In case you don’t know what “unequally yoked” means, don’t worry. I didn’t either when I was dating. Granted, I didn’t grow up as a Christian or in a Christian household. I didn’t religiously go to church as a kid. I didn’t even call myself a Christian until I was married. Even after my divorce, I was learning the Bible and developing my relationship with God, and had never thought to apply “unequally yoked” to romantic relationships. But that is the most important place to apply it.
“Be ye not unequally yoked together with unbelievers”
– 2 Corinthians 6:14
What does it mean? Unequal anything in a relationship creates an imbalance that severs the relational cord between two lovers. But when one partner is a Christian and the other is not a believer of Christ, the imbalance is greater than any other imbalance between two people.
A man and woman can disagree on certain topics like where the toaster belongs on the counter, or which football team is the best. The root of a Christian, though, is God and His Word. It’s everything we stand for, and not having a partner who is founded on the same faith will be disastrous. Let me explain how through a personal experience I had in 2021 with a man I almost dated. We’ll call him “Lyle”.
Dodging a Spiritual Bullet
Lyle and I met through a community activity, and from day one I absolutely adored his nature. He had rosy pink cheeks and gentle, little boy eyes, and he radiated patience and understanding and calmness. After suffering a decade of abuse, I was very much attracted to the kindness of his aura.
Through text, Lyle and I got to know each other. We had a few things in common with our children being almost identical in age, both of us being divorced and loving social events. Once he found out about my crush on him, Lyle asked me on my very first date of all my life.
One night after our second date, Lyle and I got into a debate after he revealed a tragically unholy decision in his past. I fought for righteousness according to God, he fought for what’s right in the eyes of the world. We did not agree. We clashed heads and stopped texting.
As I’m lying in bed that night, I’m almost asleep when God calls me. He says, “Go”. I knew what it meant, so without hesitation I got up and drove to Lyle’s house. He’s not home. Something is wrong. When I tell Lyle I’m at his house, he comes home immediately, and he confesses his whereabouts. He was at a nude bar. After our fight, instead of coming to me to find a resolution—which is what lovers do—he sought out the attention and comfort of other women in a vile den of iniquity. Right then, I lost everything for him.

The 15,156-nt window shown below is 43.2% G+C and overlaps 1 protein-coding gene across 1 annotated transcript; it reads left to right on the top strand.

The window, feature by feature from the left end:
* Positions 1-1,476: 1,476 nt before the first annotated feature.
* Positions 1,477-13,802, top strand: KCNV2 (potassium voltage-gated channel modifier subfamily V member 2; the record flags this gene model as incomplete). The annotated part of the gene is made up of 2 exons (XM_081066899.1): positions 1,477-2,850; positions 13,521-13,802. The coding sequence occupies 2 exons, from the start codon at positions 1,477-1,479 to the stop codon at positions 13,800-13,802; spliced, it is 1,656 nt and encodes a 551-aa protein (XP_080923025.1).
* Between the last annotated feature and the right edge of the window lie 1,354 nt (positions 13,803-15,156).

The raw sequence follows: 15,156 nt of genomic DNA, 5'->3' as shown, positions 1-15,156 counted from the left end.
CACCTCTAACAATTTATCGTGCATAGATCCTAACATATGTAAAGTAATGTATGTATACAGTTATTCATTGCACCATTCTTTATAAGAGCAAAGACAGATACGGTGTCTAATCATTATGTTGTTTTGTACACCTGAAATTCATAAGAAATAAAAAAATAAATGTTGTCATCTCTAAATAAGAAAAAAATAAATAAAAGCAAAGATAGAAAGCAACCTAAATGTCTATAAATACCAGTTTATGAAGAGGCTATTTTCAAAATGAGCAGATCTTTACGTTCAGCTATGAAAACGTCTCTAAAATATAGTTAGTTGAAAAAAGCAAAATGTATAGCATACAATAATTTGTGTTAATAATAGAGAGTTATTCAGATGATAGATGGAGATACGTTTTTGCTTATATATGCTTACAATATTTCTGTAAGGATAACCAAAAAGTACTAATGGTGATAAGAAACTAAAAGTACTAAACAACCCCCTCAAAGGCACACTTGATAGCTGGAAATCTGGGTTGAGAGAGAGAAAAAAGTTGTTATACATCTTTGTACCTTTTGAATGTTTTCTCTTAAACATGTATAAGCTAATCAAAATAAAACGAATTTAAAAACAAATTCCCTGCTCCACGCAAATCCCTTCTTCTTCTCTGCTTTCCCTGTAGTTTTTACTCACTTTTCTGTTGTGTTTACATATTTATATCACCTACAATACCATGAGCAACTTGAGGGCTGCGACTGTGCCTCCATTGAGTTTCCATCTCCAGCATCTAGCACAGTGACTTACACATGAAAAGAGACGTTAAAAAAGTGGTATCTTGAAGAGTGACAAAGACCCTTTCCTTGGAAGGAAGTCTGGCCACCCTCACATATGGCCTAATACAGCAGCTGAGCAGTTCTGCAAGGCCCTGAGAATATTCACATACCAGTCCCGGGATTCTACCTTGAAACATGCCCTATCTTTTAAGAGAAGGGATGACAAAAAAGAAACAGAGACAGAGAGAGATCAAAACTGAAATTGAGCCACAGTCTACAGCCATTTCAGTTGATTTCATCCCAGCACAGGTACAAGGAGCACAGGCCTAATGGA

And yet, I went on two more dates. At that point, in my mind we were just friends. I was on my way out, but I wanted to convert him from his sin before I left. I tend to have a Savior complex when it comes to those who are led astray from the path toward Christ. I couldn’t save him from himself, though, and we argued one more time on the final night we saw each other. He was for strip clubs and pornography. I, as a woman of God, am against them. He was certain that a cure for his childhood trauma and addiction was impossible. I, as a woman of God, knew better. He justified his habits based on the world’s acceptance of them. I fought his habits based on the Word of God.
So, I proposed a final ultimatum: give up porn/strip clubs or give up me. He chose the world. And I chose to walk into God’s arms with not even a glance over my shoulder at what I was leaving behind. I just shrugged and said, “God, I tried my hardest.” And God took my hand, patted it, and walked me away saying, “I know.”
That is what dating unequally yoked is like. An imbalance between beliefs that is rooted in holiness versus worldiness. A man/woman who is not founded on the Word of God will live a life full of fleshly desire and unrighteous justification of sin.
Is that to say that Christian couples are perfect and do not sin when in love? Absolutely not. I’m not referring to sin, however. I’m referring to belief. So, for instance, Lyle did not believe that pornography was a sin against his flesh. According to the world, it’s natural and all men do it. But according to God, to act upon the temptation of our flesh is sin.
That unstable root of belief is what causes strife and ultimately separation in unequally yoked relationships. It’s not the sin itself, it’s the belief in what is sin, what is love, what is right or wrong.
Hope in a Holy Partner
I didn’t think it was possible to meet another person who was as pure in spirit as me. I might not have been founded on solid Christian beliefs growing up, but at heart I’m so pure I feel unwelcome in this world. And after Lyle, I almost lost hope that there were men out there as alpha in their faith as me.
But then, I met one. A man who parallels my strength in faith.
That one man restored my hope in dating someone Christ-centered. It IS possible to find someone who is as pure in their mind as me, someone as selfless in their heart as me, someone as powerful in their faith as me. Through demonstration of this man’s holy nature, God was telling me that leaving Lyle was going to reward me in my romantic future.
Now, the way I determine if a man is good enough by biblical standards is through one image: me standing before God in the church where I want to get married, gazing up at my husband-to-be. If I can’t see myself and the man standing before my Father, it is a no-go from the start. The man that will stand by my side will create an equally yoked relationship founded on God’s Word. We’ll both be sinners. But we’ll also both love one another, and love God above all.
Thank you for reading!